The national median yearly rate for a one-bedroom unit in an assisted living facility is about $42,000. Monthly that works out to be approximately $3,500. It makes the question: Why to consider assisted living if it costs so much. It is because some things are necessary to meet the needs of senior citizens.
Special Payment Methods
There are other ways to cover the high cost of assisted living. Some facilities have payment programs to help families with the expense. It is also possible to apply for Medicaid to try to get assistance with cost. For some individuals, applying for Social Security will aid in some of the expenses associated with assisted living. Checking with local organizations it may be possible to find assistance as well. There are waivers, grant, and other programs available in the community with assisted living costs.
Income Based Facilities
Another avenue would be to find a facility who helps with the cost based on need. Some facilities are income based and offer a sliding scale for payment. If all of the above options do not work, then seeking a different type of facility may be necessary. Assisted living is defined differently across the many states. Depending on what a particular state defines assisted living or other care facilities will determine what is covered and how.
Understanding Insurance Options
Medicaid is a federal and state government program that helps individuals with limited income to have medical care. Medicaid provides health insurance to families, pregnant women, elderly, and people with disabilities. Benefits last as long as the individual or family meet the income guidelines. There are federally mandated benefits that states must offer to Medicaid recipients. Mandatory Benefits Include:
- Inpatient/Outpatient Hospital Services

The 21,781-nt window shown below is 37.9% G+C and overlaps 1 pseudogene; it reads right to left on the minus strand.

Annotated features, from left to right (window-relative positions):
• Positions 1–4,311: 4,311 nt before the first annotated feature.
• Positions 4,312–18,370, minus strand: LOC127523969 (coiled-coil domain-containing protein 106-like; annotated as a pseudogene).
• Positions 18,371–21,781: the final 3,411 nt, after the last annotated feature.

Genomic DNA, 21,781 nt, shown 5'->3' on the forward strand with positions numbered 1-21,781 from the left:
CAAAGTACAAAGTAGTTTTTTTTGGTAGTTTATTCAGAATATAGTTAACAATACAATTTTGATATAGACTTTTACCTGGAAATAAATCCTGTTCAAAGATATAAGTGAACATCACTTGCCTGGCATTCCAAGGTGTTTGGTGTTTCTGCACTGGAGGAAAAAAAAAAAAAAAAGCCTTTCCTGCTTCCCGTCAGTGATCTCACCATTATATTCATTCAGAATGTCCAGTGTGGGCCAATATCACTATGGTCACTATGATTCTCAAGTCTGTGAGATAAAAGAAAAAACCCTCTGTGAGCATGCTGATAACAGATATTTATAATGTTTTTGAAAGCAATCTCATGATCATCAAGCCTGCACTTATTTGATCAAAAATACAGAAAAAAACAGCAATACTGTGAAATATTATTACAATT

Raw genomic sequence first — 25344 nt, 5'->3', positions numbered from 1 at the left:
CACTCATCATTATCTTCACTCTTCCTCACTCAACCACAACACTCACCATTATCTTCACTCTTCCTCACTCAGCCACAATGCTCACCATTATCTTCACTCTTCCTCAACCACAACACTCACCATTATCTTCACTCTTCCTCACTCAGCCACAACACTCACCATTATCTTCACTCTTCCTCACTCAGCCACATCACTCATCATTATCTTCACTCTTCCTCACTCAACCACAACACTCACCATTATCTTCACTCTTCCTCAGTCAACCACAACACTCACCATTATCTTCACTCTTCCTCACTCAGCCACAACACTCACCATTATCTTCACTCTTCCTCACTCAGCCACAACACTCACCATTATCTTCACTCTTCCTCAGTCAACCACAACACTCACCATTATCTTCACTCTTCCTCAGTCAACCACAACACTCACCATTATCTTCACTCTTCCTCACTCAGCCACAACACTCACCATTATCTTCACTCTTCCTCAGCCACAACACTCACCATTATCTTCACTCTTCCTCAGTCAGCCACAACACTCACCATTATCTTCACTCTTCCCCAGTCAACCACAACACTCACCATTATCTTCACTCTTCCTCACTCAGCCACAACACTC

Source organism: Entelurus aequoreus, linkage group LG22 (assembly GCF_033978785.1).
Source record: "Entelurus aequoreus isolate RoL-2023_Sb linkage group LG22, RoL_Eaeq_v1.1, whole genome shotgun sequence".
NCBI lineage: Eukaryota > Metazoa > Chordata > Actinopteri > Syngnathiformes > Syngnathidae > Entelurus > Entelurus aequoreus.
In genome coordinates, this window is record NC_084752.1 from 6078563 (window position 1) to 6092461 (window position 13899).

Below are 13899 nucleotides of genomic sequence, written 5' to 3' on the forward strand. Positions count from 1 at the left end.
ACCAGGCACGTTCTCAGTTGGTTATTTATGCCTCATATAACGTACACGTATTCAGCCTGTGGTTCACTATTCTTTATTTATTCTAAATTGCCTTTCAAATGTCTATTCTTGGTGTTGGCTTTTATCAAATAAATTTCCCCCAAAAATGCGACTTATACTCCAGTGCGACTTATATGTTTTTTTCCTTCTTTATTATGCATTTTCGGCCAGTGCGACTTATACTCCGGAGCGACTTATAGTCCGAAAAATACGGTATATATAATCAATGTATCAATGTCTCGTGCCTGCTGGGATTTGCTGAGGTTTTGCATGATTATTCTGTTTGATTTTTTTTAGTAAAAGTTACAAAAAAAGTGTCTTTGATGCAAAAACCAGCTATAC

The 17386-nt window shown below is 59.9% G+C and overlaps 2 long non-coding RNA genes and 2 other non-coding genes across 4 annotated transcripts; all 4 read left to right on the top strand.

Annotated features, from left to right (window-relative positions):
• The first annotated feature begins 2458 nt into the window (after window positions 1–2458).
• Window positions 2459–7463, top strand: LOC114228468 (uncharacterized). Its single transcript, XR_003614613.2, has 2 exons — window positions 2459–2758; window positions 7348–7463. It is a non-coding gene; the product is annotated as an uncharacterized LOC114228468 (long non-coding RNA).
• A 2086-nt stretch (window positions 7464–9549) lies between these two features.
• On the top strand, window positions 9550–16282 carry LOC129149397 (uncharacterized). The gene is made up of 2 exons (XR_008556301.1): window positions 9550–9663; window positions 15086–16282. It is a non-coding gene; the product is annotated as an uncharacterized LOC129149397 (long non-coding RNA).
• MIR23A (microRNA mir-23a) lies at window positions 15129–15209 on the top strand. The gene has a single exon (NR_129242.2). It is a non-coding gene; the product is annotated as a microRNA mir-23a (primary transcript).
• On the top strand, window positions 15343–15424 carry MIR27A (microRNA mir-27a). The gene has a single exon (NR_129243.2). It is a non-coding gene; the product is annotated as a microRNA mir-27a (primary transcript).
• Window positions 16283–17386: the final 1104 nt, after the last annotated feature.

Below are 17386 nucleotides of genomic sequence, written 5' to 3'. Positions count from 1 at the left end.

- Screening, Diagnostic, and Treatment Services
- Nursing Facility Services
- Home Health Services
- Physician, Nurse Practitioner, and Nurse Midwife Services
- Transportation to Medical Care
- Rural Health Clinic Service
- Family Planning
- Laboratory and X-ray Services
- Federally Qualified Health Center Services
Not All States May Offer These Services
Some medical services may not be covered in all states. This list will vary state-to-state and some benefits may be covered if a doctor sends a referral to the insurance company explaining the need for the service. Optional Benefits Are:
- Prescription Drugs (majority cover with at least a copayment)
- Clinical Services
- Physical and/or Occupational Therapy
- Speech, Hearing, and Language Disorder Services
- Podiatry Services
- Optometry Services
- Dental and Denture Services
- Chiropractic Service
- Private Duty Nursing
- Case Management
- Health Homes for Enrollees with Chronic Conditions
- Inpatient Psychiatric Services for Individuals Under 21
Some individuals are able to be covered for the above optional services. It is a process that can take several days or several weeks. Insurance companies have a list of criteria that must be met to be able to qualify for any optional benefits to be covered.
What About Medicare?
Medicare is also a federal program, but supplemental plans may vary by individuals states. The qualifications to get Medicare is different from Medicaid. Once a person is within their birth month at the age of 65 they are able to qualify for Medicare. A second way to qualify, even if under 65, is if a person receives Social Security Disability Insurance or SSDI for more than 24 months. Medicare Part A and Part B are contracted through private insurance companies. Then there are two different Medicare that a person must decide between. Original Medicare is the standard Part A and Part B. Part A is hospital insurance and Part B is medical insurance. Medicare Part A Covers:
- Inpatient Hospital Care
- Skilled Nursing Facility Care
- Inpatient Care in a Skilled Nursing Facility (not long-term)
- Hospice Care
- Home Health Care
Medicare Part B Covers:
- Clinical Research
- Ambulance Services
- Durable Medical Equipment
- Mental Health: Inpatient, Outpatient, and Partial Hospitalization
- Second Opinions Before Surgery
- Limited Outpatient Prescription Drugs
Medicare is not a completely free program. In general Medicare Part A does not have any monthly premiums if the individual or their spouse paid Medicare taxes for a certain amount of time. If by chance you do not qualify for premium-free Part A, expect to pay up to $437 a month. Should you decide to pay for Part A then you must also Pay for art B. A premium is required for Part B and must be paid monthly with Part A if you do not have premium-free. Part B will typically cost you $134, but depending on your annual income that is reported on your income tax this amount could be as high as $460.